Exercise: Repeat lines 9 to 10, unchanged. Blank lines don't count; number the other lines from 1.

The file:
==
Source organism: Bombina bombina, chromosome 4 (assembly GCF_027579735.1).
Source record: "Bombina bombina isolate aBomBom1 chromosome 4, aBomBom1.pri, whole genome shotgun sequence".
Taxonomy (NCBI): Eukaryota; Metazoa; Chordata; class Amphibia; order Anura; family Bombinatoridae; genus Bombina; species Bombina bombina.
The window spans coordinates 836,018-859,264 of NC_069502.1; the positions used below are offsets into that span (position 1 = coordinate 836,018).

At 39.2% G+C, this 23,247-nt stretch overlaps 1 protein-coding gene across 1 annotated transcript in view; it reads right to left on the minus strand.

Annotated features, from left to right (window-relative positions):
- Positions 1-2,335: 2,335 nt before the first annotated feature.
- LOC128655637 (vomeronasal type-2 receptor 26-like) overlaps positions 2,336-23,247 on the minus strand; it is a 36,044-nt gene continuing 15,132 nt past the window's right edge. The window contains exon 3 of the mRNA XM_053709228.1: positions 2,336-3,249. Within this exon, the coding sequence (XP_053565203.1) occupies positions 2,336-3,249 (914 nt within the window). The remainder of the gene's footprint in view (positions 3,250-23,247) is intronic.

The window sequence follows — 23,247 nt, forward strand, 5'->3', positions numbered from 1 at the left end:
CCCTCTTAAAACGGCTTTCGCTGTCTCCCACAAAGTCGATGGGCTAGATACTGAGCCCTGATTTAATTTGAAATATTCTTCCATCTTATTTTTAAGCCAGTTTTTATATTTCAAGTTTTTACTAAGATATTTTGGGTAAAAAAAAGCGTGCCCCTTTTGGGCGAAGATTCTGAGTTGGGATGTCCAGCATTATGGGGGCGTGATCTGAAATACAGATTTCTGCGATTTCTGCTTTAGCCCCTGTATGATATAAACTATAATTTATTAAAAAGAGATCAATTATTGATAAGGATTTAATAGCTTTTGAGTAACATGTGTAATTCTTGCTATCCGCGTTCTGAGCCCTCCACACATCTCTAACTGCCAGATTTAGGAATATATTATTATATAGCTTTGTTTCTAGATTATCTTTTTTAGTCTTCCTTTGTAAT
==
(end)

The window sequence follows — 23,247 nt, forward strand, 5'->3', positions numbered from 1 at the left end:
CCCTCTTAAAACGGCTTTCGCTGTCTCCCACAAAGTCGATGGGCTAGATACTGAGCCCTGATTTAATTTGAAATATTCTTCCATCTTATTTTTAAGCCAGTTTTTATATTTCAAGTTTTTACTAAGATATTTTGGGTAAAAAAAAGCGTGCCCCTTTTGGGCGAAGATTCTGAGTTGGGATGTCCAGCATTATGGGGGCGTGATCTGAAATACAGATTTCTGCGATTTCTGCTTTAGCCCCTGTATGATATAAACTATAATTTATTAAAAAGAGATCAATTATTGATAAGGATTTAATAGCTTTTGAGTAACATGTGTAATTCTTGCTATCCGCGTTCTGAGCCCTCCACACATCTCTAACTGCCAGATTTAGGAATATATTATTATATAGCTTTGTTTCTAGATTATCTTTTTTAGTCTTCCTTTGTAAT